In Yahadus, we delved into all of the holidays of Tishrei, as well as the month of Elul and The Fast of Gedaliah.  We reviewed the basics and learned new insights and meanings behind the laws and customs.  I hope your children shared some of the information with you over the holidays!

After Thanksgiving break, I will be doing a unit on The Calendar.  The students will learn why some months have one day of Rosh Chodesh, and others have two, and they will also become more familiar with the dates and events on the Jewish Calendar.

In Jewish History, we picked up right where we left off last June.  The incoming 6th Graders weren't with us last year, but they transitioned into the class nicely.

We are studying the 1700-1900 period.  We learned about the birth of Chassidism, and about Jewry in Eastern Europe at the time.
Then, we moved into the period of the Enlightenment led by Moses Mendelssohn.

The students learn the material by teacher-led classes, partner learning, summary writing, biography organizers, question sheets and more.  In the past quarter we were getting our feet wet and I wanted to focus on covering material despite breaks for holidays. This quarter, we will definitely have an exciting and challenging project.

When I asked the students what the word "Enlightenment" means to them, one boy raised his hand and answered, "Inspiration."  This answer was deep and touching as each and every student truly is.  "Inspiration" is what I aspire to give to the students every time I see them.
In class, students earn individual points as well as class points.  They are really looking forward to cashing in some class points for some exciting rewards.

Wishing you and your a beautiful vacation and Shabbat Shalom,
Yiska

Upper School Corner - Mr. Greg Schneider

Mr. Schneider’s 6th Grade US History

As the British Colonies in the New World inevitably inch closer and closer to all-out war against the Crown, we are reminded of the power that words have over human events.  Our 6th graders have been exploring this remarkable time in the history of our country with a focus on the impact of the written and spoken word.  They are reminded of the power of words that each of them is endowed.  Whether these words are written down or spoken aloud, they have the opportunity to reflect on the impact their words have on the world around them.  When they write a powerful, emotionally moving essay they are able to affect anyone who reads it.  And more immediately, their spoken words affect all those who are within their earshot.   As they go through their daily school routines, it is imperative for them to use words carefully so that they do not offend others.

As the history of our nation unfolds before them, they are starting to see a shift in the attitudes and beliefs of the colonists.  Even though many of the colonists in the New World, who now number more than a million, left the Old World to avoid the oppression of royalty, they still see themselves as dedicated subjects of the King George.  In 1775 they still view the idea of independence with horror.  However, events like the battle against the British at Concord and the Battle of Bunker Hill continue to chip away at this reticence to shun British rule.   Even these events do not garner the popular support for secession from the Crown.  This is where our students get the opportunity to explore the words of Patriots like Thomas Paine who wrote a pamphlet entitled “Common Sense” to inspire his fellow colonists to rise up against the British.  In this brilliant piece of persuasive writing, Paine states that, “Of more worth is one honest man, than all of the crowned ruffians who ever lived.”  The students are able to connect these ideas to the First Great Awakening which they studied earlier in the year that espoused the then novel idea that no one man has the right to oppress other men and that all men are equal in the eyes of their Maker.  This awakening laid the groundwork for the revolution which was to take place more than 40 years later.  These powerful ideas culminate in the eloquent call to arms made by Thomas Paine who urges his fellow colonists, “Ye that love mankind!  Ye that dare oppose not only tyranny, but the tyrant, stand forth!...The sun never shined on a cause of greater worth.”  With these utterly inspirational words as motivation, our students have been writing their own persuasive essays and analyzing the events which led to the creation of our country.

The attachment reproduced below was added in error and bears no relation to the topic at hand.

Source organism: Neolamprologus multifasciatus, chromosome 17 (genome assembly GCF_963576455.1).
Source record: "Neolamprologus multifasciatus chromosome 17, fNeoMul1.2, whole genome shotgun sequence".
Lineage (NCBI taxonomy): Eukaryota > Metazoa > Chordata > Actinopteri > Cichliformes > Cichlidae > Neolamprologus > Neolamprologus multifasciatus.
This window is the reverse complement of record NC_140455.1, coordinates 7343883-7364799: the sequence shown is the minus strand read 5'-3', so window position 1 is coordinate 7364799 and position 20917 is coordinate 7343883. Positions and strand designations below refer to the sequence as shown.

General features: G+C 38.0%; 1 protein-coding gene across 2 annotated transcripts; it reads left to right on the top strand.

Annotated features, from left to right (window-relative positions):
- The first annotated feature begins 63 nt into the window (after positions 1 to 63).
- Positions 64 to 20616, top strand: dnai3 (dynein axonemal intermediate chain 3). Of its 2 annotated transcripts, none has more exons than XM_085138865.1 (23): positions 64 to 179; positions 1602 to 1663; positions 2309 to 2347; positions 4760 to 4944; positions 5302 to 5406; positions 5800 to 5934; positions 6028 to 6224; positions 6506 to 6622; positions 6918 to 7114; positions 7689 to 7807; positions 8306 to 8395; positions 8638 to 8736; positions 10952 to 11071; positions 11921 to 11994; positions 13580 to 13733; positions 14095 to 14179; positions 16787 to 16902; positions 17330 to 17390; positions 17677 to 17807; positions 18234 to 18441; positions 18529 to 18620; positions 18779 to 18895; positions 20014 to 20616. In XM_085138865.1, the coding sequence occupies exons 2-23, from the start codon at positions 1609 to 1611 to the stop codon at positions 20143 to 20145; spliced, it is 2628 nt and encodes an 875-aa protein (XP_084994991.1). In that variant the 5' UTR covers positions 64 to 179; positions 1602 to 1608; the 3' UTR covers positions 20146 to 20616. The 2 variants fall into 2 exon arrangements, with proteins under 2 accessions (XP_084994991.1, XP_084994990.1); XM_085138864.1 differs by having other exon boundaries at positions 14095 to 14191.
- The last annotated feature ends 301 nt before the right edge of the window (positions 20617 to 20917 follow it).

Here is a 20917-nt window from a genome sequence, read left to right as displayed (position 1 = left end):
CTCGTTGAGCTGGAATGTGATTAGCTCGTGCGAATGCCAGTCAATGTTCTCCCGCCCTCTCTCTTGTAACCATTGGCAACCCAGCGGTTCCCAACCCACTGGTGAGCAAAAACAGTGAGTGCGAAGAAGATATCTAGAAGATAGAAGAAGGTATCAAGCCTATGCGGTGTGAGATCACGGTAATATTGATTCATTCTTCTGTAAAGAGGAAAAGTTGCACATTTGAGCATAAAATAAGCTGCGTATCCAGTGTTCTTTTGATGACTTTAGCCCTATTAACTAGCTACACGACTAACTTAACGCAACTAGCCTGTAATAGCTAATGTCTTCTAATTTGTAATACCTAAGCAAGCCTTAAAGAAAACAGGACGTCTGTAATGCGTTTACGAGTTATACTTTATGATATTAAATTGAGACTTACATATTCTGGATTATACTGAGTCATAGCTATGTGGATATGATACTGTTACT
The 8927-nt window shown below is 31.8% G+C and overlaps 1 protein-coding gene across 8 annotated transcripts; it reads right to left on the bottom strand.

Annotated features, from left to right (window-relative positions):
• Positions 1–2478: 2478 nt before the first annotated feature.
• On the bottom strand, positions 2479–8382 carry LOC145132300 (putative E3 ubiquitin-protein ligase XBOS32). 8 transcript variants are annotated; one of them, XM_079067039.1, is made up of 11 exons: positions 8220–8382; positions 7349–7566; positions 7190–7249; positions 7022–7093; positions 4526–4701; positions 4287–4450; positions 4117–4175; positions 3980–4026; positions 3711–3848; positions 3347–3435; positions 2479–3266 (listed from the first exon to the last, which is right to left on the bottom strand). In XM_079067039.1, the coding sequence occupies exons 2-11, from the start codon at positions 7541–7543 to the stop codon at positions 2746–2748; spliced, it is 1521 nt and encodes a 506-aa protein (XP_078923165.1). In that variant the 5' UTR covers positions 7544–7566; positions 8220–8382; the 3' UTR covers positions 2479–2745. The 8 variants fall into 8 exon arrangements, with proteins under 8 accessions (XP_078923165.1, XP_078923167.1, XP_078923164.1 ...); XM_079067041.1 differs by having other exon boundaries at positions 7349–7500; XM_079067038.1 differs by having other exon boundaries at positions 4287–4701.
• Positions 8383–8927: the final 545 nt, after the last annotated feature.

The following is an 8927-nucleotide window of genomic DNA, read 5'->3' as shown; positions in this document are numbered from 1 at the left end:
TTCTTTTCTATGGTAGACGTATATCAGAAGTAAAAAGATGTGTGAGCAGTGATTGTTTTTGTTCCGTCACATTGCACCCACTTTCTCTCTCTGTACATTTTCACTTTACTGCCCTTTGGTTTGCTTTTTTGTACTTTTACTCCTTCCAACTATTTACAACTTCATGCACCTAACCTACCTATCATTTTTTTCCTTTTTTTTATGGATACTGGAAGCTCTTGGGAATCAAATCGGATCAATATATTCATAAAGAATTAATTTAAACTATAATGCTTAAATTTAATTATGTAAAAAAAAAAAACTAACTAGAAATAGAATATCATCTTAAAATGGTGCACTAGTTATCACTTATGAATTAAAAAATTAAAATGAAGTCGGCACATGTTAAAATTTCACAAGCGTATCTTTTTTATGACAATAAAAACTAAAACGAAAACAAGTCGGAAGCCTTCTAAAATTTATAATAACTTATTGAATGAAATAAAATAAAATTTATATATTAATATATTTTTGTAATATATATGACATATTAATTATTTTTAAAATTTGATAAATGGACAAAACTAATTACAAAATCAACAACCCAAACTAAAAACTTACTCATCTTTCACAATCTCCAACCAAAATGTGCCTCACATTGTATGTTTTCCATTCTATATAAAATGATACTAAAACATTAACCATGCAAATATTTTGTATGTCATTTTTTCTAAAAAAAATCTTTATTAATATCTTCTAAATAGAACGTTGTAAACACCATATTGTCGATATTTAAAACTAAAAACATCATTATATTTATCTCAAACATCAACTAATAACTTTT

With this focus on the power of words, our students have had the opportunity to work independently and in groups to absorb the lessons we have been taught by history.  When they work independently, they are reminded to be aware of the impact of their words and therefore to choose them carefully as they craft their responses to challenges.  As members of teams, they must communicate effectively in order to keep projects on track and to use words wisely to enchant the audience.  Lastly, they are able to present their project to the class so that they too can witness the power their own words have to sway and inform the masses.  These opportunities to ‘learn by doing’ allow them to live out ideas which may seem only two-dimensional and purely theoretical in the pages of their history books.

Upper School Corner - Mrs. Marjan Jahanfard

When I announced to our Middle School students that I want them to be the first generation of middle school students not to be intimidated by real world problems and application of math, they looked at me as if I was completely out of mind!

Two months later, they have all risen to the occasion and done their best to keep an open mind while facing this challenge head on.

Just this week, some of the 8th grade girls were learning about football, the velocity of it, and how to predict how long it would take for a pass to get to a certain height. With the football season being underway, the question seemed more relevant than ever. We were able to draw on real examples, talk about the different types of passes, the importance of math and physics in playing ball, and what coaches and quarterbacks need to know before they decide on a particular play.